Muslims in Halifax reflect Ramadan’s values by sharing cars

Maan Alhmidi 

Published: May 06 at 6:52 p.m.

The month of Ramadan is not only about fasting and prayer, it’s also an opportunity for Muslims to come together as one community.

A group of Muslims in Halifax, who pray at the Ummah Mosque, started a new initiative to help others to get to the mosque for Tarawih and Fajr prayers during the Islamic holy month.

“We finish the (Tarawih) prayer around 11 pm … sometimes they don’t have the buses available at that time,” said the Imam of the mosque Abdallah Yousri. The Fajr prayer takes place just after dawn around 5 a.m. “At the time of Fajr prayer there is no buses,” said Yousri.

The volunteers will contribute their cars to pick up others who don’t have a ride to take them to the mosque and home again off after the prayer.

Volunteers need to register through an online form and provide their addresses.

Those who need a ride have to do the same thing, so the coordinator of the carpool initiative Yousef Farhat can match those who live in the same area with each other.

About 20 people have filled out forms to get picked up to the mosque so far, while six are willing to help, said Farhat.

“We shared the link to the form on our Facebook page, so people can see it,” said Farhat.

Many others may take advantage of the initiative in the upcoming days. “We host around 400 people on daily basis to pray the night prayer (Tarawih),” said the Imam Abdallah Yousri.

Parking is not an issue as the mosque is surrounded by a big parking lot. “We usually have enough space.” said Yousri. “We share it with two other buildings, and it’s all ours at night.”

Abdellah Said is known among the mosque visitors as Abu-Nael. He’s picking up some of his neighbours in Beechville to take them to Umma Mosque on Chebucto Road in central Halifax.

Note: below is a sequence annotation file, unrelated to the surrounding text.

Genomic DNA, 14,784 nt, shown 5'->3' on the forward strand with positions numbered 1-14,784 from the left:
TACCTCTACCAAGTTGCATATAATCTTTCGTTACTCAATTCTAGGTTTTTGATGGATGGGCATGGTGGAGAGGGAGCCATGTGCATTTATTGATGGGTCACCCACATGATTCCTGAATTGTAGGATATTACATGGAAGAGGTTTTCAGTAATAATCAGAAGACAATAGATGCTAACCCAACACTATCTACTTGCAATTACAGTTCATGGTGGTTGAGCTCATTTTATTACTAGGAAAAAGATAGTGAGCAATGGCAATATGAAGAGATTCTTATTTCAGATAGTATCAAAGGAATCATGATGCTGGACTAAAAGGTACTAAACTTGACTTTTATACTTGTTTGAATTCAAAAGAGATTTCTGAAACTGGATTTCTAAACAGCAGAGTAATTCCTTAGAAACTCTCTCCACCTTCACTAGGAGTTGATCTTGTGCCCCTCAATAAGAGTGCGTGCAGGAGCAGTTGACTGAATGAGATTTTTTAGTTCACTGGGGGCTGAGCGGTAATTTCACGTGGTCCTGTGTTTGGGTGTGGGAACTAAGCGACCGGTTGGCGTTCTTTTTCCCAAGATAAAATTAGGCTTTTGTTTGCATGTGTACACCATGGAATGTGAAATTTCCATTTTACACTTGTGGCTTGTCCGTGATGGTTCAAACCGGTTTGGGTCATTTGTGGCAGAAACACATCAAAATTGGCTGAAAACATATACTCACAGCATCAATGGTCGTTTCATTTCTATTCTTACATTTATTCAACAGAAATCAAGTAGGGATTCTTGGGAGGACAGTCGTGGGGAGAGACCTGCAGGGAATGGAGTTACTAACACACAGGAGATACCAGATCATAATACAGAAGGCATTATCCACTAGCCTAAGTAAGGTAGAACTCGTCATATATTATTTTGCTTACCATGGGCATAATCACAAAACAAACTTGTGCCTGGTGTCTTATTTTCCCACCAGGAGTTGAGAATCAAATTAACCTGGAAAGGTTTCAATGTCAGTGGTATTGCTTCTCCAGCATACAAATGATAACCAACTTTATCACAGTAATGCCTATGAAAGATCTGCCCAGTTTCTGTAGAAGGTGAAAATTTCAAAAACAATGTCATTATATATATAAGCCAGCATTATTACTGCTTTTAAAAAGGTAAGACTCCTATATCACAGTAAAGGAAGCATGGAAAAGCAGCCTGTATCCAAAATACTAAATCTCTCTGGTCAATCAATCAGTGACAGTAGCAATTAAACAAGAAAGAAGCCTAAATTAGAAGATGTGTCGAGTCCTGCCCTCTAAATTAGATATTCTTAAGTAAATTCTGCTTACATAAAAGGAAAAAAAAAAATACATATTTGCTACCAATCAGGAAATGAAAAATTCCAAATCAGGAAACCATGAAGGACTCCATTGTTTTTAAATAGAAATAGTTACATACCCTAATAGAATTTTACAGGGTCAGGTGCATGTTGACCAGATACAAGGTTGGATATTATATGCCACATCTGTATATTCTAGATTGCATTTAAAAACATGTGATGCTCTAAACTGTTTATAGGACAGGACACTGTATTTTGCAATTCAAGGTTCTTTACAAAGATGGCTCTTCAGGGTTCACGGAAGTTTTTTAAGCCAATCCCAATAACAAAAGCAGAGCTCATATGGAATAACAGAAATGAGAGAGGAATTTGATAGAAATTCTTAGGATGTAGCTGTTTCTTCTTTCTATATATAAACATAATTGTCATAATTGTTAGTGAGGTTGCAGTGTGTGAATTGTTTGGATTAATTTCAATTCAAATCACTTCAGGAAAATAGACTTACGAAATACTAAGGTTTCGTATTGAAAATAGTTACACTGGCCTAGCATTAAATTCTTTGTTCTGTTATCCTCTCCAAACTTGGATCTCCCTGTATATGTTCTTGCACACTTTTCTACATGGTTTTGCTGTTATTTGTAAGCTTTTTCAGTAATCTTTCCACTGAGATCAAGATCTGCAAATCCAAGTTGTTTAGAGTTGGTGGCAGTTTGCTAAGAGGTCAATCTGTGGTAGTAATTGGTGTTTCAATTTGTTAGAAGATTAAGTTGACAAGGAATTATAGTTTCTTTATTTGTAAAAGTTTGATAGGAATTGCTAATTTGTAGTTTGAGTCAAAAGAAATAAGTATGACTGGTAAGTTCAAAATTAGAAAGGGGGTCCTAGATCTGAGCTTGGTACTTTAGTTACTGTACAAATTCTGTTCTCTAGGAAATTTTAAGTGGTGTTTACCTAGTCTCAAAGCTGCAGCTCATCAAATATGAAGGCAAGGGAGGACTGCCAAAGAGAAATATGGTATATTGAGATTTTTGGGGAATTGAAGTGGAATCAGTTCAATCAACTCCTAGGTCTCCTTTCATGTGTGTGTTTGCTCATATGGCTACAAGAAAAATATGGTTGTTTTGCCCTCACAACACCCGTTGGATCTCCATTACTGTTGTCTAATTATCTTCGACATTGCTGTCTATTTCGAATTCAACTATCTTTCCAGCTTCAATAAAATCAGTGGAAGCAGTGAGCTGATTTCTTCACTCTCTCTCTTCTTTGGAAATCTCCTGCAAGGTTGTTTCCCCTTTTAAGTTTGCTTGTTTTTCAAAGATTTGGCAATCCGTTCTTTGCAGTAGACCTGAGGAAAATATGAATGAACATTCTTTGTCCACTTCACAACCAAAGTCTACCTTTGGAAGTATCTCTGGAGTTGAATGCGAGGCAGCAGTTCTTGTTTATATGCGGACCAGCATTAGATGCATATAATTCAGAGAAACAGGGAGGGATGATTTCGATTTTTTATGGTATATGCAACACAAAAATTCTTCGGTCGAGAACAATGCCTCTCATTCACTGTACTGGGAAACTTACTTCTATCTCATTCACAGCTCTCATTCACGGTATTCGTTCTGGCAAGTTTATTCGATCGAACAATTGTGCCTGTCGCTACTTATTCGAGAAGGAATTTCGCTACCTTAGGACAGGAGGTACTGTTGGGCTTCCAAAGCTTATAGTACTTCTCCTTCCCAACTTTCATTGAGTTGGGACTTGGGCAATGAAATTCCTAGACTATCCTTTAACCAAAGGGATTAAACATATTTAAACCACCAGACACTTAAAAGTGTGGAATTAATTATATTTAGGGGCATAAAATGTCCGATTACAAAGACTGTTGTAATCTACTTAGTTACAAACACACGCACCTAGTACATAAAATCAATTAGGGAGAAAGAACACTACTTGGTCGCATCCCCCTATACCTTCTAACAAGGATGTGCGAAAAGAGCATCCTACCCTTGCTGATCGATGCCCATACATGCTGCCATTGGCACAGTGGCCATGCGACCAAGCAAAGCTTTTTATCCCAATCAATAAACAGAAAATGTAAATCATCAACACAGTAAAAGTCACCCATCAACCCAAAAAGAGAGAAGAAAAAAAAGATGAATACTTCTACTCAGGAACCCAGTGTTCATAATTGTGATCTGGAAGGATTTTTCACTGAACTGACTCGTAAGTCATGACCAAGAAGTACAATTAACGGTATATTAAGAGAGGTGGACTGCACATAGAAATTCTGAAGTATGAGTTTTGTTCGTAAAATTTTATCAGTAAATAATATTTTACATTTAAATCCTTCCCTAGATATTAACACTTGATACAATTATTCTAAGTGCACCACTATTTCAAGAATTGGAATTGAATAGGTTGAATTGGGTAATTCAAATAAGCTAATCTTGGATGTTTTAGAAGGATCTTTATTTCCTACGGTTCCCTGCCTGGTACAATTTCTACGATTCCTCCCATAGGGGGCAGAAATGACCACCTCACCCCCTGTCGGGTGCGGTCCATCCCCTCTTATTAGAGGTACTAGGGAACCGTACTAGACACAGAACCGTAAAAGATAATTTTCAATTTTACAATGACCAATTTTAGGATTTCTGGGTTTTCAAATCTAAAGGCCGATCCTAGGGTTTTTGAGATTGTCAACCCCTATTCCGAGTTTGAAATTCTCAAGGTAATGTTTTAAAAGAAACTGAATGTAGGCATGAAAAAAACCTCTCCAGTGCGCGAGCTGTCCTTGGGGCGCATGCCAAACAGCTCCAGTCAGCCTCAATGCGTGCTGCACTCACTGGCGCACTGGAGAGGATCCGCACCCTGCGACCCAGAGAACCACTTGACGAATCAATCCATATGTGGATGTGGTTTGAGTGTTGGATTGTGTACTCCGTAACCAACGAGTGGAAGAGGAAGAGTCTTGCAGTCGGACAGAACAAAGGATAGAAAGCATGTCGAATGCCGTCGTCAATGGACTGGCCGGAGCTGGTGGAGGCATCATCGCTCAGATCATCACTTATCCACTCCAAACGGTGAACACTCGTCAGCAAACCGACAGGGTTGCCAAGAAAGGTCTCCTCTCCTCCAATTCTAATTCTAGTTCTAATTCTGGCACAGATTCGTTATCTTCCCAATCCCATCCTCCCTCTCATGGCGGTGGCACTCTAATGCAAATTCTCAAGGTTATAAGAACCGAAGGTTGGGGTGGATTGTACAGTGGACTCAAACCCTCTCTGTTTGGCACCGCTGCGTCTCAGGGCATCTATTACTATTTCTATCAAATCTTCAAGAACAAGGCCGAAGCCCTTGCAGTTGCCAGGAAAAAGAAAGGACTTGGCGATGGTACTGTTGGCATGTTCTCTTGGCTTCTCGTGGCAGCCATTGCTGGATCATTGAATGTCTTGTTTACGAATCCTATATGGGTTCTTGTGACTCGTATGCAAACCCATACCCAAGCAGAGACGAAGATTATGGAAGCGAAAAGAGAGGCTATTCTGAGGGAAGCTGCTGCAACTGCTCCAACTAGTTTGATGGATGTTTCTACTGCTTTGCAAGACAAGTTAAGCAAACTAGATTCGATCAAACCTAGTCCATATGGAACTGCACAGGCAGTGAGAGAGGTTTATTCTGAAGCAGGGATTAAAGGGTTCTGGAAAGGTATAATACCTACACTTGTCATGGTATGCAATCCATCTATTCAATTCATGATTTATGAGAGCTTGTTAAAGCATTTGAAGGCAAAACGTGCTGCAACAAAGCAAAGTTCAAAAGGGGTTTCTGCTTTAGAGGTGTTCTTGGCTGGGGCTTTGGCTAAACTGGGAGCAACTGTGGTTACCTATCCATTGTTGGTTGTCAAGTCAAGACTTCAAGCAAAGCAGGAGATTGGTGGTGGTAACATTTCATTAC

Umma Mosque opened in 2011. It can host up to one thousand worshipers.

Carpooling “is common here in Canada,” said Abu-Nael. “We don’t have many people in the Fajr congregational prayer,” he said. “If it’s because of the transportation then the carpooling is in place, so people who would like to come for the fajer, can come.”

Said is volunteering with his car to help others to get to the mosque. He said that will make more people able pray. And then “We get more reward for that,” he said.

“It’s not only for the month (Ramadan).”

In Ramadan, Muslims fast from dawn to sunset, and they break the fast during the night. Therefore, they usually eat two meals. The first is called Suhoor, and it’s before the fast as early as 4 a.m. The second is Iftar and it’s eaten just after sunset.

Umma invites people to have the Iftar meal at the mosque. “We break our fasting together at the mosque – three days a week,” said Yousri.

“It’s a free Iftar provided by the mosque,” he said. “Anyone is welcomed to sponsor the Iftar,” he added, “We get donations from people who come to the mosque.”

The mosque has also a camp for the kids during the Tarawih time. “While the adults are praying, the kids will be playing and learning,” said Yousri.

The fast during Ramadan in Canada is one of the longest in the world. Muslims fast for about 18 hours a day here while they have to meet their duties for work and other responsibilities.

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